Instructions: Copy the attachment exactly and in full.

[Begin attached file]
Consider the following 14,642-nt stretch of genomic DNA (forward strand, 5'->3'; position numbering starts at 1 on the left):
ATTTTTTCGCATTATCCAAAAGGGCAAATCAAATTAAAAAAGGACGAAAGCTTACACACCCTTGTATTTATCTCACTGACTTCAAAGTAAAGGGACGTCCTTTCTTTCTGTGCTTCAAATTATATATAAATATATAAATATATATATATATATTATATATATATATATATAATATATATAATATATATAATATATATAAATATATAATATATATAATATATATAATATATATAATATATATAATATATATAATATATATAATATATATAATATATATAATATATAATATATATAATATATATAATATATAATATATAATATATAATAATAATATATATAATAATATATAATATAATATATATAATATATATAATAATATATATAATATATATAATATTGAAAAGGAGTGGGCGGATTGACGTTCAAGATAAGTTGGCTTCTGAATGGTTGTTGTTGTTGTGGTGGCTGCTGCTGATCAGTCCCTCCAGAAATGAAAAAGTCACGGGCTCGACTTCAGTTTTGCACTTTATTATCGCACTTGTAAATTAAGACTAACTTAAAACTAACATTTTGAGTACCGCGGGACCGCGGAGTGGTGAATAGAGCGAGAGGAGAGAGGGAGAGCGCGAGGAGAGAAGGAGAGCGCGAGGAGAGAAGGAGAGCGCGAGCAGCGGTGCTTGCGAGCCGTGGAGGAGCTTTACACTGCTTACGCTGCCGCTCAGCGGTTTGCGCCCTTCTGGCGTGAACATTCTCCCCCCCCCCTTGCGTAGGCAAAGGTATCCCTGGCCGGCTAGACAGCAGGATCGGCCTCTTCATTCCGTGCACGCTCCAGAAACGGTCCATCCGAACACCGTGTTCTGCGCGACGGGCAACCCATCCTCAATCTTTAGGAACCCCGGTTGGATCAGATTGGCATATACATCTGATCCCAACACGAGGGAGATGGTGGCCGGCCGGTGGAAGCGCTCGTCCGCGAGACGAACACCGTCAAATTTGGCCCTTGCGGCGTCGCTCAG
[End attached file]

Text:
Consider the following 14,642-nt stretch of genomic DNA (forward strand, 5'->3'; position numbering starts at 1 on the left):
ATTTTTTCGCATTATCCAAAAGGGCAAATCAAATTAAAAAAGGACGAAAGCTTACACACCCTTGTATTTATCTCACTGACTTCAAAGTAAAGGGACGTCCTTTCTTTCTGTGCTTCAAATTATATATAAATATATAAATATATATATATATATTATATATATATATATATAATATATATAATATATATAATATATATAAATATATAATATATATAATATATATAATATATATAATATATATAATATATATAATATATATAATATATATAATATATATAATATATAATATATATAATATATATAATATATAATATATAATATATAATAATAATATATATAATAATATATAATATAATATATATAATATATATAATAATATATATAATATATATAATATTGAAAAGGAGTGGGCGGATTGACGTTCAAGATAAGTTGGCTTCTGAATGGTTGTTGTTGTTGTGGTGGCTGCTGCTGATCAGTCCCTCCAGAAATGAAAAAGTCACGGGCTCGACTTCAGTTTTGCACTTTATTATCGCACTTGTAAATTAAGACTAACTTAAAACTAACATTTTGAGTACCGCGGGACCGCGGAGTGGTGAATAGAGCGAGAGGAGAGAGGGAGAGCGCGAGGAGAGAAGGAGAGCGCGAGGAGAGAAGGAGAGCGCGAGCAGCGGTGCTTGCGAGCCGTGGAGGAGCTTTACACTGCTTACGCTGCCGCTCAGCGGTTTGCGCCCTTCTGGCGTGAACATTCTCCCCCCCCCCTTGCGTAGGCAAAGGTATCCCTGGCCGGCTAGACAGCAGGATCGGCCTCTTCATTCCGTGCACGCTCCAGAAACGGTCCATCCGAACACCGTGTTCTGCGCGACGGGCAACCCATCCTCAATCTTTAGGAACCCCGGTTGGATCAGATTGGCATATACATCTGATCCCAACACGAGGGAGATGGTGGCCGGCCGGTGGAAGCGCTCGTCCGCGAGACGAACACCGTCAAATTTGGCCCTTGCGGCGTCGCTCAG